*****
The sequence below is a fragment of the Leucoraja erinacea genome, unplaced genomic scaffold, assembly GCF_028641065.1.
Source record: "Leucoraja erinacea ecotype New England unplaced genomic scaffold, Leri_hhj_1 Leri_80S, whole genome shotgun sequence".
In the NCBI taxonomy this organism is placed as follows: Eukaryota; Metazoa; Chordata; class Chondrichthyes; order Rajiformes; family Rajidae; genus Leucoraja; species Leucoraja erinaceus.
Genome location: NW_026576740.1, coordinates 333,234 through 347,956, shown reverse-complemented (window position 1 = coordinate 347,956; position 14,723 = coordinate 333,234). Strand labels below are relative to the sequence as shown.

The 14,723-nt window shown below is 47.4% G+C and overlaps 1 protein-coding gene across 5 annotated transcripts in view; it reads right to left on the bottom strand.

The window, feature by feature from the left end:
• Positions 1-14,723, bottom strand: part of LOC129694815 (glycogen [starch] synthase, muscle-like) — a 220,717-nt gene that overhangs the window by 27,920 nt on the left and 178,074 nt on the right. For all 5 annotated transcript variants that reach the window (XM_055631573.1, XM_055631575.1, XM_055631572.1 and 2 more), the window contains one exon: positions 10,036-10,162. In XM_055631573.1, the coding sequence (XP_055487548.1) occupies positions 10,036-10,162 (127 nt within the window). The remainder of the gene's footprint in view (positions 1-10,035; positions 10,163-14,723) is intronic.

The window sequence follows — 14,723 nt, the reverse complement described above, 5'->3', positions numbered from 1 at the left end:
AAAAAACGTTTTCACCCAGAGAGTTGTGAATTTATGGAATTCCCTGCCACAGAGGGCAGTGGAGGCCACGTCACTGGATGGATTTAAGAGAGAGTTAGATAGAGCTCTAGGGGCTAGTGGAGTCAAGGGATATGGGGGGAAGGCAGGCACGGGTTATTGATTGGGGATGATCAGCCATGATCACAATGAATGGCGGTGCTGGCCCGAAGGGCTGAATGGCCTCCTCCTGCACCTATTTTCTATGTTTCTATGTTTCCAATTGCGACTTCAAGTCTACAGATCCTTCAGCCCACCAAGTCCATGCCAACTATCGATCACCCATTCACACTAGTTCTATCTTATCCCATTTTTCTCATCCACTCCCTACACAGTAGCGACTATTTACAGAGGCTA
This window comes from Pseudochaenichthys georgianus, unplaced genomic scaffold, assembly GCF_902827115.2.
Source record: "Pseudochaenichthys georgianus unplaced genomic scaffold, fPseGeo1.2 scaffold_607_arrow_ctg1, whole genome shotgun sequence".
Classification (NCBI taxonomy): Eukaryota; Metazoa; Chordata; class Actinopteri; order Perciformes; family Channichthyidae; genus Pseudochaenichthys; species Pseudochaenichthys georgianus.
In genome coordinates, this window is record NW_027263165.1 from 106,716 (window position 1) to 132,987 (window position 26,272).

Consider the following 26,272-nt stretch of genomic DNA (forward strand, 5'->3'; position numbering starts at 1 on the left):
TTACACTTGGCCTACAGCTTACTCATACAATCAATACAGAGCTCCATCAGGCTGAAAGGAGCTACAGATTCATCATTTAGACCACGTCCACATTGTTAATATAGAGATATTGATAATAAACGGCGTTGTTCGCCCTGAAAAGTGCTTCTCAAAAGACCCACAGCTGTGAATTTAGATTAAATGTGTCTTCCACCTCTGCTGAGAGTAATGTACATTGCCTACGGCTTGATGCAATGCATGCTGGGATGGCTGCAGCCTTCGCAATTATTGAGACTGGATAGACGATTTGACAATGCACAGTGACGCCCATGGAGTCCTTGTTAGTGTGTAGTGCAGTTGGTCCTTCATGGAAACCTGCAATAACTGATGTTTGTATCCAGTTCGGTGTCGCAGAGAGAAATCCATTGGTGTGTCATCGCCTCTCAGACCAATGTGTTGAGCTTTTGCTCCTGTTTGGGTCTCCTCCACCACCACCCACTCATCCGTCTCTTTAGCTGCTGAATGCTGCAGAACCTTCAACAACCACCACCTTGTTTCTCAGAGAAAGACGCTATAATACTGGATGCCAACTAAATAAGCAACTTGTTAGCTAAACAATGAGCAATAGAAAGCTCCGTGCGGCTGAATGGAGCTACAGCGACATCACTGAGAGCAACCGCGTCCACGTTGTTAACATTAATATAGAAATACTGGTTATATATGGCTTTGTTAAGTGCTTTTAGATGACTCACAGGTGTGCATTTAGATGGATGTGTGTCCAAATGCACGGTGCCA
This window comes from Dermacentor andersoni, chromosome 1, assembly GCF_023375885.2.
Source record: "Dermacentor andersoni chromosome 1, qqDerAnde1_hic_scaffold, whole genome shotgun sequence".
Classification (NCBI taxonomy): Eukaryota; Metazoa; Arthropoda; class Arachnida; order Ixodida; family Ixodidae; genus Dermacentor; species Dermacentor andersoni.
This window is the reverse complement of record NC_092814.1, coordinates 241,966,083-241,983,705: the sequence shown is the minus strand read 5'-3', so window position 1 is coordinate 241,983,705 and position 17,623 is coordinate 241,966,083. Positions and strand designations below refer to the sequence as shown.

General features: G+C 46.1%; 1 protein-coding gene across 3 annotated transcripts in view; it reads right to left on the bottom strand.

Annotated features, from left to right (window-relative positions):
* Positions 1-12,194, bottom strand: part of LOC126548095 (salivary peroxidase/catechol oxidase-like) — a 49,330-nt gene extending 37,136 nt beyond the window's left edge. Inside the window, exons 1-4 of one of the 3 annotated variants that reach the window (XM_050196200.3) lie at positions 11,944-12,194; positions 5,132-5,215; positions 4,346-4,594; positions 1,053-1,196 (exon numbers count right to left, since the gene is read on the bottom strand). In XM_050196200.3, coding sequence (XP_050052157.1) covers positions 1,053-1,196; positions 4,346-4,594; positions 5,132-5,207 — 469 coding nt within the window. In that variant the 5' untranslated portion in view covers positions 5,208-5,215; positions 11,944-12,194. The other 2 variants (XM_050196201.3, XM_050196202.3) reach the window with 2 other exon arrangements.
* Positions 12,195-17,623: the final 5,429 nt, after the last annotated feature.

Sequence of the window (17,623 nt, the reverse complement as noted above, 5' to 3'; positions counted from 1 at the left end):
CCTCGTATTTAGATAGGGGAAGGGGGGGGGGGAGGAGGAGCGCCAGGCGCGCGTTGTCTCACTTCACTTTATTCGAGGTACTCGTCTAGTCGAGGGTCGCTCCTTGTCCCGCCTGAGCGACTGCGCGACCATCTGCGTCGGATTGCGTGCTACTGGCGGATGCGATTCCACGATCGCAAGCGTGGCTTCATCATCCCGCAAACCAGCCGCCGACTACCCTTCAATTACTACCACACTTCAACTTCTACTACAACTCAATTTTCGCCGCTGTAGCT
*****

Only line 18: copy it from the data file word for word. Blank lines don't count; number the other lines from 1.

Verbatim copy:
Classification (NCBI taxonomy): Eukaryota; Metazoa; Arthropoda; class Arachnida; order Ixodida; family Ixodidae; genus Dermacentor; species Dermacentor andersoni.